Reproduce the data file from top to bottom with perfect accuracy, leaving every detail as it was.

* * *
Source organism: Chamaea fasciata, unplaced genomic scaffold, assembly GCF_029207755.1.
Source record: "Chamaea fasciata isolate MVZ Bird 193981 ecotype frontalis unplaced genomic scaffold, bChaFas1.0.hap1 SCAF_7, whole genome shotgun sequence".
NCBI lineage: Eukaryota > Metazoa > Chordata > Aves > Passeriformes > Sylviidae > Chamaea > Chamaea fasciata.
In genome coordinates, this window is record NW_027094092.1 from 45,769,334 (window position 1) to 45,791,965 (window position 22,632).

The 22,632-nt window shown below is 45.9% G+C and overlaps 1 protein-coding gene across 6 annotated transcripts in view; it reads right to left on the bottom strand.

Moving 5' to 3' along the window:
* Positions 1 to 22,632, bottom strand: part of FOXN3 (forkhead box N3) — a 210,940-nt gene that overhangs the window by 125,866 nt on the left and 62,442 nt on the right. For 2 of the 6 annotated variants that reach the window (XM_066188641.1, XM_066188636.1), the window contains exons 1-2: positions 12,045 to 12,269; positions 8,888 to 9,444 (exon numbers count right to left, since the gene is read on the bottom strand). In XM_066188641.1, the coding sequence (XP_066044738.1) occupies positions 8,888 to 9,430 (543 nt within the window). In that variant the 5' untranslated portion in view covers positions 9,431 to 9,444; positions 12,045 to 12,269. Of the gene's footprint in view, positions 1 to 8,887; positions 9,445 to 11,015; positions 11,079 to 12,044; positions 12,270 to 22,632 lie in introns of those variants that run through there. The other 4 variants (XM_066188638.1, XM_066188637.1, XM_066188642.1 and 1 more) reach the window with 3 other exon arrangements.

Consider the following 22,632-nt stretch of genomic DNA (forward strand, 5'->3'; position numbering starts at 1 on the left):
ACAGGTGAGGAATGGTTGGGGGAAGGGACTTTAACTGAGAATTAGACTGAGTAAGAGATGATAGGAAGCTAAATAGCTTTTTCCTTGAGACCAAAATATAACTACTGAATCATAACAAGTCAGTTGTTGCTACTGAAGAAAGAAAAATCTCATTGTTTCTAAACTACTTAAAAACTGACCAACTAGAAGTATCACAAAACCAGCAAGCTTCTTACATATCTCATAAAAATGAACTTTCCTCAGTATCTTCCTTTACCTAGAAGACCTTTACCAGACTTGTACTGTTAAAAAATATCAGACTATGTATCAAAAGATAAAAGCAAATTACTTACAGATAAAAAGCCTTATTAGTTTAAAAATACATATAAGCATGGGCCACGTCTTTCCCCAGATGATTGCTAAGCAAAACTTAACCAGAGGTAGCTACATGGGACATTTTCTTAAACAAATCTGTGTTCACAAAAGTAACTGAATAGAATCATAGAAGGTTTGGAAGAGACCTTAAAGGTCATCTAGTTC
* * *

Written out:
Source organism: Chamaea fasciata, unplaced genomic scaffold, assembly GCF_029207755.1.
Source record: "Chamaea fasciata isolate MVZ Bird 193981 ecotype frontalis unplaced genomic scaffold, bChaFas1.0.hap1 SCAF_7, whole genome shotgun sequence".
NCBI lineage: Eukaryota > Metazoa > Chordata > Aves > Passeriformes > Sylviidae > Chamaea > Chamaea fasciata.
In genome coordinates, this window is record NW_027094092.1 from 45,769,334 (window position 1) to 45,791,965 (window position 22,632).

The 22,632-nt window shown below is 45.9% G+C and overlaps 1 protein-coding gene across 6 annotated transcripts in view; it reads right to left on the bottom strand.

Moving 5' to 3' along the window:
* Positions 1 to 22,632, bottom strand: part of FOXN3 (forkhead box N3) — a 210,940-nt gene that overhangs the window by 125,866 nt on the left and 62,442 nt on the right. For 2 of the 6 annotated variants that reach the window (XM_066188641.1, XM_066188636.1), the window contains exons 1-2: positions 12,045 to 12,269; positions 8,888 to 9,444 (exon numbers count right to left, since the gene is read on the bottom strand). In XM_066188641.1, the coding sequence (XP_066044738.1) occupies positions 8,888 to 9,430 (543 nt within the window). In that variant the 5' untranslated portion in view covers positions 9,431 to 9,444; positions 12,045 to 12,269. Of the gene's footprint in view, positions 1 to 8,887; positions 9,445 to 11,015; positions 11,079 to 12,044; positions 12,270 to 22,632 lie in introns of those variants that run through there. The other 4 variants (XM_066188638.1, XM_066188637.1, XM_066188642.1 and 1 more) reach the window with 3 other exon arrangements.

Consider the following 22,632-nt stretch of genomic DNA (forward strand, 5'->3'; position numbering starts at 1 on the left):
ACAGGTGAGGAATGGTTGGGGGAAGGGACTTTAACTGAGAATTAGACTGAGTAAGAGATGATAGGAAGCTAAATAGCTTTTTCCTTGAGACCAAAATATAACTACTGAATCATAACAAGTCAGTTGTTGCTACTGAAGAAAGAAAAATCTCATTGTTTCTAAACTACTTAAAAACTGACCAACTAGAAGTATCACAAAACCAGCAAGCTTCTTACATATCTCATAAAAATGAACTTTCCTCAGTATCTTCCTTTACCTAGAAGACCTTTACCAGACTTGTACTGTTAAAAAATATCAGACTATGTATCAAAAGATAAAAGCAAATTACTTACAGATAAAAAGCCTTATTAGTTTAAAAATACATATAAGCATGGGCCACGTCTTTCCCCAGATGATTGCTAAGCAAAACTTAACCAGAGGTAGCTACATGGGACATTTTCTTAAACAAATCTGTGTTCACAAAAGTAACTGAATAGAATCATAGAAGGTTTGGAAGAGACCTTAAAGGTCATCTAGTTC